Mary Anne Miller



Mary Anne Miller will be stepping down from the Sag Harbor School Board this year after serving two terms. She discusses that decision and reflects on her time as a board member.

You served on the school board for two full terms. Many say you would have been a shoe-in for this year’s election. What was it that made you decide not to run?

It was an extremely difficult decision for me to make I will say that. I very, very, very much enjoyed my time on the board. I enjoyed the challenge of advocating and supporting and finding good solutions for public education. And I especially enjoyed all of the achievements and challenges that the district faced while I was on the school board, I would say at first, I thought I was going to run again and then I spent at least three or four months really, really thinking about it and I just came to the conclusion that it was probably best to move on. Again it was a very difficult decision, but I just felt like my time was up and that I should move aside. I don’t intend to disappear. I very much enjoy work-shopping challenges and pushing ourselves to find some new ways to deal with old challenges, and, as a parent and a very active community member, I’m going to stay involved and try to make a positive contribution to the district in a different way.

How are you going to stay involved?

Well, almost by default because I am a parent of an incoming 10th-grader. I can see myself becoming more active in some of the organizations that support our school district like the PTSA and Sag Harbor Booster Foundation. I will definitely continue to stay very focused and involved in the actual school board agendas and meetings. I also manage a Facebook parents’ group (Sag Harbor School District Parents Connect).

What do you consider the biggest achievements that you had on the school board?

Well I’ve been thinking a lot about that, I’m kind of a nostalgic kind of a person. When I got on the board, [it] was involved in an extremely difficult, contentious labor negotiation with our teachers union. We had a brand new superintendent, and the community was very unhappy with the way that the superintendent had been chosen. So he came in under a cloud of negativity and really bad feelings from a large part of the community. Southampton Town had just done a reassessment after many years of not having done one, so people’s taxes had changed and increased sort of overnight. We had a very vocal group of homeowners who were very upset and nervous about how they were going to be able to afford to stay in Sag Harbor. I had just wanted to support educational initiatives. All of sudden, I realized that there were all of these things in a sort of tornado that made it kind of hard to talk about curriculum. And then we received a serious letter from the state telling us that the district was experiencing real fiscal distress. So when I think of all of that, and where our district has come in six years, the incredible amount of programs that we have added and maintained, our enrollment has increased; just incredible, good positive things coming out of the district. I feel happy, and I’m glad to have been a part of all of that.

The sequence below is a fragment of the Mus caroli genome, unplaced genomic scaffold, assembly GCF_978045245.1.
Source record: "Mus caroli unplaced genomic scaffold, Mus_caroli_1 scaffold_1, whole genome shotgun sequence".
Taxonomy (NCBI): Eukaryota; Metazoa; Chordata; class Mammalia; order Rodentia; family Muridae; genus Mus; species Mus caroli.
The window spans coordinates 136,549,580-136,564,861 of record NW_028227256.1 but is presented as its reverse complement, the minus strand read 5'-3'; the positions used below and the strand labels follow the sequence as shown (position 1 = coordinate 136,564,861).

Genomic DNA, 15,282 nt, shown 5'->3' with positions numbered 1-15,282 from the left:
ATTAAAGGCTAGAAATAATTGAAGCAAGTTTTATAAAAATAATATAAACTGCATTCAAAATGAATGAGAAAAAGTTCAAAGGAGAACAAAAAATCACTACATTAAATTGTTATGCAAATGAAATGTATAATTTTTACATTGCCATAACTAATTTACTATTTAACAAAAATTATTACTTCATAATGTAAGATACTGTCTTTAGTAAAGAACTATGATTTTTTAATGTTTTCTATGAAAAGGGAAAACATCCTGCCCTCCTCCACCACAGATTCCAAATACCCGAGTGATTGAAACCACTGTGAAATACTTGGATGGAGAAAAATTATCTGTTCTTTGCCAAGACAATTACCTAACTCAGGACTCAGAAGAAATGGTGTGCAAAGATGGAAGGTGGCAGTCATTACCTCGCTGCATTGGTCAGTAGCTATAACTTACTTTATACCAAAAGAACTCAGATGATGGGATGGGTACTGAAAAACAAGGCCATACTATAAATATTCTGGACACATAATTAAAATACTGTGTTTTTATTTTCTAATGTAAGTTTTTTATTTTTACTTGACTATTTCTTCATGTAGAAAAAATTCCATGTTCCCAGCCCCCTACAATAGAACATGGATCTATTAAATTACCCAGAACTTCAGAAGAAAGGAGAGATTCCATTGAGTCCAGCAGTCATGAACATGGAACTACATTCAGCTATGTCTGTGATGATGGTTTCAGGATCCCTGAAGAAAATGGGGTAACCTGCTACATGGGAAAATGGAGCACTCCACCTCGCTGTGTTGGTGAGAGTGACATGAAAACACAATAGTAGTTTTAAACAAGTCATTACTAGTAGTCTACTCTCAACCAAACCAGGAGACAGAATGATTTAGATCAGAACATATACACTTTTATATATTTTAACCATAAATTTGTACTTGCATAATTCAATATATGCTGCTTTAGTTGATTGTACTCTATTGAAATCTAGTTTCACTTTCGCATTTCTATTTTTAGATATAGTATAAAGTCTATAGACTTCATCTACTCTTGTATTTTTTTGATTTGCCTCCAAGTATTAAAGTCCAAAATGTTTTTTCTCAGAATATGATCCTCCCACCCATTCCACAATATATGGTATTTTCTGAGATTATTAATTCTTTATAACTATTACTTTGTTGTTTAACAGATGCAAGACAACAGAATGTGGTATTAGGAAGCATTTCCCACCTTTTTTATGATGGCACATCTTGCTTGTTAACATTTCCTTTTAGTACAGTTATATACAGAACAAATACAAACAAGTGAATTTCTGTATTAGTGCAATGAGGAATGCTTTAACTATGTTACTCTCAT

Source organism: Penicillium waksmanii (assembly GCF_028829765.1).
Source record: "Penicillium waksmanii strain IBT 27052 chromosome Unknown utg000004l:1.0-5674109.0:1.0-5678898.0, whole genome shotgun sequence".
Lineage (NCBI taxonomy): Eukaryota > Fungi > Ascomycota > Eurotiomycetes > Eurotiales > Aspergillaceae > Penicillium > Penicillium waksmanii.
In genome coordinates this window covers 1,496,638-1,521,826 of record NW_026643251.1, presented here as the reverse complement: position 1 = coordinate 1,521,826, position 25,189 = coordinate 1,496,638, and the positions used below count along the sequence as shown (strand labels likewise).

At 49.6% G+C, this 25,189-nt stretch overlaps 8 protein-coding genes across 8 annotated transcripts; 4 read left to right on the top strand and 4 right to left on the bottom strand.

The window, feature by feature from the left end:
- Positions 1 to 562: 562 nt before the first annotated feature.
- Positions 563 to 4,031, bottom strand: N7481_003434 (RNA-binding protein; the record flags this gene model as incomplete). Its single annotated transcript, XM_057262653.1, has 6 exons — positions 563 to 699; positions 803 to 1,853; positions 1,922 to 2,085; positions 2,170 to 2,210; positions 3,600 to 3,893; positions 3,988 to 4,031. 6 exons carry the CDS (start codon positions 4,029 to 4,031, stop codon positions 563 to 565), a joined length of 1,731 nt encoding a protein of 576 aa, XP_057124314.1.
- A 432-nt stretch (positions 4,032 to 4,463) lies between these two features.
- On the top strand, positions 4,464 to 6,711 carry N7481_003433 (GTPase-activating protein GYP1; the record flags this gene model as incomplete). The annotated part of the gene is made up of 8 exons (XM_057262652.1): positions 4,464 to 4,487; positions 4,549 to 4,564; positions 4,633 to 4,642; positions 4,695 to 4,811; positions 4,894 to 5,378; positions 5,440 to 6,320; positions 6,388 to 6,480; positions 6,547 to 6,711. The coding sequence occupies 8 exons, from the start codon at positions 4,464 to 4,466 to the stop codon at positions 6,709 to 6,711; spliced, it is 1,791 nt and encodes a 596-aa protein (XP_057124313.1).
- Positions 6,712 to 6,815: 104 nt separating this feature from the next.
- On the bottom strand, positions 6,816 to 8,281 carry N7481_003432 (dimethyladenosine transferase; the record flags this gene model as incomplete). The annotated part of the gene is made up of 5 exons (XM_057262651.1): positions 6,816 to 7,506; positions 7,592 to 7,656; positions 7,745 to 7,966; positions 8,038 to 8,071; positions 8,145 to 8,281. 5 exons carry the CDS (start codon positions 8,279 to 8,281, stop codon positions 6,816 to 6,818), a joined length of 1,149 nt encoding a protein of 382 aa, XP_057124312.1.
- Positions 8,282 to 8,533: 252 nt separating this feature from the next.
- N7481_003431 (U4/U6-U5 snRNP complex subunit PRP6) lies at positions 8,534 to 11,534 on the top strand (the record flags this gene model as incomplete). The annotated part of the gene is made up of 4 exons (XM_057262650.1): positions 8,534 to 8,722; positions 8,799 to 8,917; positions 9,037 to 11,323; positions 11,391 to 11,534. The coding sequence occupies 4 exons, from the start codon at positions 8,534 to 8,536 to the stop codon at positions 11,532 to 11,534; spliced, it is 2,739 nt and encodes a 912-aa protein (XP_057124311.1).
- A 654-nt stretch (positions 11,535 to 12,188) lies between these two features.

What, in your opinion, are the biggest challenges that the school board will face over the next few years?

We have the looming issue with the tax cap. That’s there, and I think the district has set itself up, at least in the past six years, that we are in very good shape financially, but I do think that the hard days and years are coming. We’ve worked hard to get our reserves to where they should be and try to rein in costs, but I do think that the financial challenges of continuing to maintain what we’re used to maintaining—those days are very close. The balance for this upcoming board and their new super, that’s going to be the biggest challenge. They’ve just got to keep pushing the limits, we have to keep changing.